If you’ve ever been an office dweller, you know how all that florescent lighting can mess with your brain. What you wouldn’t give to be one of those traveling salespeople, cranking the tunes in a company car and sporting a tan acquired from leisurely rounds of golf with rich clients! Not to mention the home office, the flexible schedule, and all those frequent flier points.
Those were my thoughts eight years ago. Stuck in a safe but boring corporate job, I’d somehow found myself in information technology. What had happened to my dream of conquering the fashion world? Scared by the idea of a future of pocket protectors and pleated khakis, I eventually made a jump and landed a job as a traveling sales rep—or “Road Warrior”—for several lines of women’s activewear. Finally, I was going to have the glamorous career I so richly deserved!
Fast forward one year later. I was broke, miserable, and again looking for a job in my unsexy but lucrative IT field.
So what happened?
My first mistake was becoming an independent sales rep. This meant I had to pay for my own health insurance, my own car, my own insurance, all my gas, and all my travel expenses. (Oh, and all of the clothing samples I was selling.) I quickly learned that clothing sales was not the glamorous job I had thought it would be, and it sure wasn’t easy to cover my expenses.
Of course, you may be thinking, “Well, then I’ll get a sales job that gives me a company car, insurance, 401(k), and a cushy expense account. And it won’t be a problem—I’m great at it!”
Maybe so—but there’s still a lot to consider before taking a traveling sales job. Since I once am again among the Vitamin-D-lacking office dwellers, I decided to get some advice from a successful road warrior, Dan. Currently a sales rep for a private Midwestern distributor, Dan is often on the road 3-4 days a week.
He also did not choose a Sebring convertible as his company car, so I figure he’s legit.
1. Travel Breaks Up the Routine, But it Can Be Draining
If you’re taking a sales job, be prepared to be flexible with your time—very, very flexible. While the 8-to-5 worker is on her way home after work, you can be stuck in an airport waiting on a delayed flight that won’t get in until midnight. “Be flexible,” says Dan. “By that, I mean be willing to get up at 3:30 AM on a Monday to catch a flight because the boss called on Friday afternoon saying he needs you to fly somewhere, and it’s urgent.” If you’re the one they hired to be on the road—well, it’s part of your job.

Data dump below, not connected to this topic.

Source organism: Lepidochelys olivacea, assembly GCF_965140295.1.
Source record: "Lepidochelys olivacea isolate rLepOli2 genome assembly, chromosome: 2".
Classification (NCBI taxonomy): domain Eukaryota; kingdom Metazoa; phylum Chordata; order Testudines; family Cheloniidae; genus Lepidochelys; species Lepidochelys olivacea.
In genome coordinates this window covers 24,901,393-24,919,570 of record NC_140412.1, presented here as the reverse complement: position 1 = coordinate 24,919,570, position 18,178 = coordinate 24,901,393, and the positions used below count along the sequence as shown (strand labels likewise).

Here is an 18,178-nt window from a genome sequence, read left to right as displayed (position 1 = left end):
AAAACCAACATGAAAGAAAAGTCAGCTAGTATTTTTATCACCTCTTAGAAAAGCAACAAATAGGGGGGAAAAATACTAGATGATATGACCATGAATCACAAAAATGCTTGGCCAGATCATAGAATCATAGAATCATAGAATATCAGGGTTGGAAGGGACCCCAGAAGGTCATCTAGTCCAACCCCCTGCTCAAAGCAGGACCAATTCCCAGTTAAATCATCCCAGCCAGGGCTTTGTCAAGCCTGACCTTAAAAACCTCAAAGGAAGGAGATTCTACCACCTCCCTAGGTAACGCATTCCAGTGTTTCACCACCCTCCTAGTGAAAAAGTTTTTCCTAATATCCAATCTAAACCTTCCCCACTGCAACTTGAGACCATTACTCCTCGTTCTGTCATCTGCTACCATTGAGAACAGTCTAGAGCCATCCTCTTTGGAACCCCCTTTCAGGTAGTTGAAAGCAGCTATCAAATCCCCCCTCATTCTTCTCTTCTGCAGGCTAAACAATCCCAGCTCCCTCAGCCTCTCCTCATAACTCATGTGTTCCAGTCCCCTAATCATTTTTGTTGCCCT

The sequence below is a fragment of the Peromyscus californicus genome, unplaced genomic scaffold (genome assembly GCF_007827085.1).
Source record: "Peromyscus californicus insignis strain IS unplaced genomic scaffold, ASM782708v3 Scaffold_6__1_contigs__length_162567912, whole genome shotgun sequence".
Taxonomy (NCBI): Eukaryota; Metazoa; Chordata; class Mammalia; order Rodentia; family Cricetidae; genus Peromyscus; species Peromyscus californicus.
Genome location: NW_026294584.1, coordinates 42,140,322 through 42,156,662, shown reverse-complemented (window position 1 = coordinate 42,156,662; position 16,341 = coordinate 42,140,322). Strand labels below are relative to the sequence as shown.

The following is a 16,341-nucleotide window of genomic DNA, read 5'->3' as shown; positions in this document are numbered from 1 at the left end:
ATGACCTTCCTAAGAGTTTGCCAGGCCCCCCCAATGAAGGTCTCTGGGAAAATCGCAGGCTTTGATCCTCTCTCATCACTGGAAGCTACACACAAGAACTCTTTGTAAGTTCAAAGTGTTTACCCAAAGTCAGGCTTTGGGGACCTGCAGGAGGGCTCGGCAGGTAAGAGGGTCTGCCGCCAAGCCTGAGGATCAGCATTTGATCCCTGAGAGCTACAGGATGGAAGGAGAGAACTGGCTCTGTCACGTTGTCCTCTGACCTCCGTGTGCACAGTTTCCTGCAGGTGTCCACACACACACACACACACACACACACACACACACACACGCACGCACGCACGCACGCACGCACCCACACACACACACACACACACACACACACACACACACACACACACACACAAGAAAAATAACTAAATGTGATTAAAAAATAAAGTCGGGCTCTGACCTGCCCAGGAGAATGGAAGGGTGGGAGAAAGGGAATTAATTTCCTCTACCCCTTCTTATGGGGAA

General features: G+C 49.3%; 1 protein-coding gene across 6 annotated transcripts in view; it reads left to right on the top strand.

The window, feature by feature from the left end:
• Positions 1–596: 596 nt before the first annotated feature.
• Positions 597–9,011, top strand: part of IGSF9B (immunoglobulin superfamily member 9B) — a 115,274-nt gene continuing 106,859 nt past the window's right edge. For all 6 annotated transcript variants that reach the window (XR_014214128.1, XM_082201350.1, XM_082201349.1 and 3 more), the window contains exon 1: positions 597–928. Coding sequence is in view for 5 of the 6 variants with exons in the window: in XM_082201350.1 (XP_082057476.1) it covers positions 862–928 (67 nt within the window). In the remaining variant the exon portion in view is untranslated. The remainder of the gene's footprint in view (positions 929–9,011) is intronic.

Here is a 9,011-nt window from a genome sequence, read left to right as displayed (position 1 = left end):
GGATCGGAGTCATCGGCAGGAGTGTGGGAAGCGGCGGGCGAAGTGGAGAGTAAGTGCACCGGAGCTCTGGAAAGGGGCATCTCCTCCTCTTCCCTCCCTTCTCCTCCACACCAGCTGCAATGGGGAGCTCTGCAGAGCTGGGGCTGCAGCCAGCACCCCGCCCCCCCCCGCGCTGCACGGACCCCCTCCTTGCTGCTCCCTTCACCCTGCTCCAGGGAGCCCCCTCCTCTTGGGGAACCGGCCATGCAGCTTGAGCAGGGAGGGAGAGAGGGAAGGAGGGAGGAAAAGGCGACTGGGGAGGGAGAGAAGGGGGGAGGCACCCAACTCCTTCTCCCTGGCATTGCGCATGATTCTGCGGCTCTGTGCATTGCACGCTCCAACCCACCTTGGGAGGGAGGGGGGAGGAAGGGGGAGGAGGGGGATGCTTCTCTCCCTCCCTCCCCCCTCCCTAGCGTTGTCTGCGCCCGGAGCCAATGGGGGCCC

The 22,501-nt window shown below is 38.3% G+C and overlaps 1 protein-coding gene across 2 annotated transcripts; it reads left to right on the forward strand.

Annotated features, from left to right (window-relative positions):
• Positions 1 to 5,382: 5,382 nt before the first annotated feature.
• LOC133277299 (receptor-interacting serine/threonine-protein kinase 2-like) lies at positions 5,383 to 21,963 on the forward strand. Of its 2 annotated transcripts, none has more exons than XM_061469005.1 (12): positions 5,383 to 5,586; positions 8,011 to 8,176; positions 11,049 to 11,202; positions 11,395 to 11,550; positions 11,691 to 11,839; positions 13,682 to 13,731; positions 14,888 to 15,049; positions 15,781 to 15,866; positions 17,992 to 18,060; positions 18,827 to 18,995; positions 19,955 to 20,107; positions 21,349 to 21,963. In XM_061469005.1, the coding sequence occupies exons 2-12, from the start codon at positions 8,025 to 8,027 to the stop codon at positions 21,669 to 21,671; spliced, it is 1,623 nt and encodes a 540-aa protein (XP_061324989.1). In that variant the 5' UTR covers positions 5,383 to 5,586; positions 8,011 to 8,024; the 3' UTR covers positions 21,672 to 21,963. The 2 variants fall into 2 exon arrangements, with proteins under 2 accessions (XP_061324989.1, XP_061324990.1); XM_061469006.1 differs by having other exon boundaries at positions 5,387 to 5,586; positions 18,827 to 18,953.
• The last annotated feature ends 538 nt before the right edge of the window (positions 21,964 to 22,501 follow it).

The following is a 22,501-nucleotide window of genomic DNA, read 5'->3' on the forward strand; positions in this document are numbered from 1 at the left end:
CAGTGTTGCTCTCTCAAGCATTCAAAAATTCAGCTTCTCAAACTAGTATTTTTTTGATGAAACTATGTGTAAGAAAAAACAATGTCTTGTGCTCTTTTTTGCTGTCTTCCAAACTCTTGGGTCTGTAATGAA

2. Entertaining Can Be a Time Sucker
While you may score points with the client for playing a mean game of beer pong, all that fun often comes at the expense of your personal time—if you’re having drinks with the client, you sure aren’t grabbing drinks with your friends. You have to recognize this trade-off. (Dan says that he usually entertains clients about 5-6 hours per month, but sometimes it can be as much as 20.)
Plus, there’s always going to be a lot of behind-the-scenes work that goes into nailing down customer orders. Even when a sales call or meeting goes well, it won’t matter until you’ve got that signed order in hand.
3. You’re Only as Good as Your Current Numbers
In sales, you have targets. Monthly, quarterly, and annual targets. And meeting those sales numbers month after month can be stressful. Even if you had a great month in May, it won’t mean anything to the boss if you can’t keep that up in June. Consistency is important; otherwise it can look like you just got lucky a few times. Remember, since you rarely have face time with your boss, the only way he or she can judge your performance is by those numbers.
4. You’ll Have to Battle Stereotypes
Salespeople can get a bad rap, explains Dan. “Depending on the industry, salespeople can be perceived as dishonest.” Sometimes, despite Dan’s best efforts to build a rapport with a client, he still senses resistance. That’s where referrals come in handy, he says—it's important to always keep a close network of clients who can vouch for you. Also know that sincerity and honesty will pay off in the long run, and act accordingly. Customers can see right through the bull.
5. Get Used to Constant Change
The hardest part of sales, says Dan, is keeping up with the competition. There are always new products, technologies, and marketing strategies coming at you from all directions, compliments of your direct competitors. Plus, there’s a lot of information out there, and you’ll have to stay on your game if you’re going to be educating your customers about your product. In other words, you’ll need to be constantly educating yourself to keep up with the dynamic marketplace—and sometimes doing it on your own time.
A sales career can be an opportunity to work in a fast-paced, goal-oriented environment—but it’s definitely not all schmoozing over microbrews. Becoming a knowledgeable, trusted, and dynamic salesperson does take hard work. Keep this in mind, and you can give yourself a fantastic opportunity to control your own future—but first, my advice is to know what you’re getting into, and figure out if it’s a place you can thrive.